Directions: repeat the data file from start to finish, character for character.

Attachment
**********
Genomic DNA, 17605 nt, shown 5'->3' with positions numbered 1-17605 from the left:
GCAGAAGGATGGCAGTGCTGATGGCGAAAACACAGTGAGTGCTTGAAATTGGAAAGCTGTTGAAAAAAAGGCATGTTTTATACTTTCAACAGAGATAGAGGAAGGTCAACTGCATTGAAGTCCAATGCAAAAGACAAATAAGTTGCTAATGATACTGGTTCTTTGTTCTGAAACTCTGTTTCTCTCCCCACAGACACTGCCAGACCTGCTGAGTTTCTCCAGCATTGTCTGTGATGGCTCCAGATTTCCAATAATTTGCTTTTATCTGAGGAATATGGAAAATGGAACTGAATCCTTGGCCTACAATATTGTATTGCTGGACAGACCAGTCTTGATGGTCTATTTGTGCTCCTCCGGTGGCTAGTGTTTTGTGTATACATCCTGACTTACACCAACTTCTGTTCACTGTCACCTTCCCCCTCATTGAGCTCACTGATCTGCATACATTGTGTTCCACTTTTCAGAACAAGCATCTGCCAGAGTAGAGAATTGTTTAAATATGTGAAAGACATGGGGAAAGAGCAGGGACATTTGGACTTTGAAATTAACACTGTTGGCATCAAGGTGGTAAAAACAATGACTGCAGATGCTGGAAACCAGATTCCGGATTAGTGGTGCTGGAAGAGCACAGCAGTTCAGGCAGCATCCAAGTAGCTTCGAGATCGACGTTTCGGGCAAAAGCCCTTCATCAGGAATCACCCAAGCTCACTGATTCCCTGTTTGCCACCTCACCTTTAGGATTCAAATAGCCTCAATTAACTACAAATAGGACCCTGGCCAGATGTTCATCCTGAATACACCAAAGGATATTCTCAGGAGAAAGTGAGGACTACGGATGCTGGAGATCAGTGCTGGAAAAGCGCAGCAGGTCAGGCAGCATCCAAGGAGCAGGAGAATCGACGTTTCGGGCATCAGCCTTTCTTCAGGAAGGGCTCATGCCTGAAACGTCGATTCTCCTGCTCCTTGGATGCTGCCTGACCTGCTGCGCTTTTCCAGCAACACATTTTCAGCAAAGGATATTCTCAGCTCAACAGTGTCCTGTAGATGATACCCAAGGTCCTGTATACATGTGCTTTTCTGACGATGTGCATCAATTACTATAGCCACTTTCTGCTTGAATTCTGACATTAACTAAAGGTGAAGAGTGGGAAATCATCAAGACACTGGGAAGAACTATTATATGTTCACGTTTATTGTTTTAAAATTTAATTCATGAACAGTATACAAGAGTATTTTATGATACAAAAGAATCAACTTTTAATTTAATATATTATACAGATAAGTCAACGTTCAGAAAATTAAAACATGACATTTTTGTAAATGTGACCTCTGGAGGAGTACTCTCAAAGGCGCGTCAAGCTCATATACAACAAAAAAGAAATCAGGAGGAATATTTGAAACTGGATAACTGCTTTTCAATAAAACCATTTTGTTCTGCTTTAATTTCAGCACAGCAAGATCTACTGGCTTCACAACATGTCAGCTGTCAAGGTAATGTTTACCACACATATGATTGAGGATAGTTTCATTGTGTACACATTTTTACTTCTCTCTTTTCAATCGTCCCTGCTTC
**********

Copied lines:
Genomic DNA, 17605 nt, shown 5'->3' with positions numbered 1-17605 from the left:
GCAGAAGGATGGCAGTGCTGATGGCGAAAACACAGTGAGTGCTTGAAATTGGAAAGCTGTTGAAAAAAAGGCATGTTTTATACTTTCAACAGAGATAGAGGAAGGTCAACTGCATTGAAGTCCAATGCAAAAGACAAATAAGTTGCTAATGATACTGGTTCTTTGTTCTGAAACTCTGTTTCTCTCCCCACAGACACTGCCAGACCTGCTGAGTTTCTCCAGCATTGTCTGTGATGGCTCCAGATTTCCAATAATTTGCTTTTATCTGAGGAATATGGAAAATGGAACTGAATCCTTGGCCTACAATATTGTATTGCTGGACAGACCAGTCTTGATGGTCTATTTGTGCTCCTCCGGTGGCTAGTGTTTTGTGTATACATCCTGACTTACACCAACTTCTGTTCACTGTCACCTTCCCCCTCATTGAGCTCACTGATCTGCATACATTGTGTTCCACTTTTCAGAACAAGCATCTGCCAGAGTAGAGAATTGTTTAAATATGTGAAAGACATGGGGAAAGAGCAGGGACATTTGGACTTTGAAATTAACACTGTTGGCATCAAGGTGGTAAAAACAATGACTGCAGATGCTGGAAACCAGATTCCGGATTAGTGGTGCTGGAAGAGCACAGCAGTTCAGGCAGCATCCAAGTAGCTTCGAGATCGACGTTTCGGGCAAAAGCCCTTCATCAGGAATCACCCAAGCTCACTGATTCCCTGTTTGCCACCTCACCTTTAGGATTCAAATAGCCTCAATTAACTACAAATAGGACCCTGGCCAGATGTTCATCCTGAATACACCAAAGGATATTCTCAGGAGAAAGTGAGGACTACGGATGCTGGAGATCAGTGCTGGAAAAGCGCAGCAGGTCAGGCAGCATCCAAGGAGCAGGAGAATCGACGTTTCGGGCATCAGCCTTTCTTCAGGAAGGGCTCATGCCTGAAACGTCGATTCTCCTGCTCCTTGGATGCTGCCTGACCTGCTGCGCTTTTCCAGCAACACATTTTCAGCAAAGGATATTCTCAGCTCAACAGTGTCCTGTAGATGATACCCAAGGTCCTGTATACATGTGCTTTTCTGACGATGTGCATCAATTACTATAGCCACTTTCTGCTTGAATTCTGACATTAACTAAAGGTGAAGAGTGGGAAATCATCAAGACACTGGGAAGAACTATTATATGTTCACGTTTATTGTTTTAAAATTTAATTCATGAACAGTATACAAGAGTATTTTATGATACAAAAGAATCAACTTTTAATTTAATATATTATACAGATAAGTCAACGTTCAGAAAATTAAAACATGACATTTTTGTAAATGTGACCTCTGGAGGAGTACTCTCAAAGGCGCGTCAAGCTCATATACAACAAAAAAGAAATCAGGAGGAATATTTGAAACTGGATAACTGCTTTTCAATAAAACCATTTTGTTCTGCTTTAATTTCAGCACAGCAAGATCTACTGGCTTCACAACATGTCAGCTGTCAAGGTAATGTTTACCACACATATGATTGAGGATAGTTTCATTGTGTACACATTTTTACTTCTCTCTTTTCAATCGTCCCTGCTTC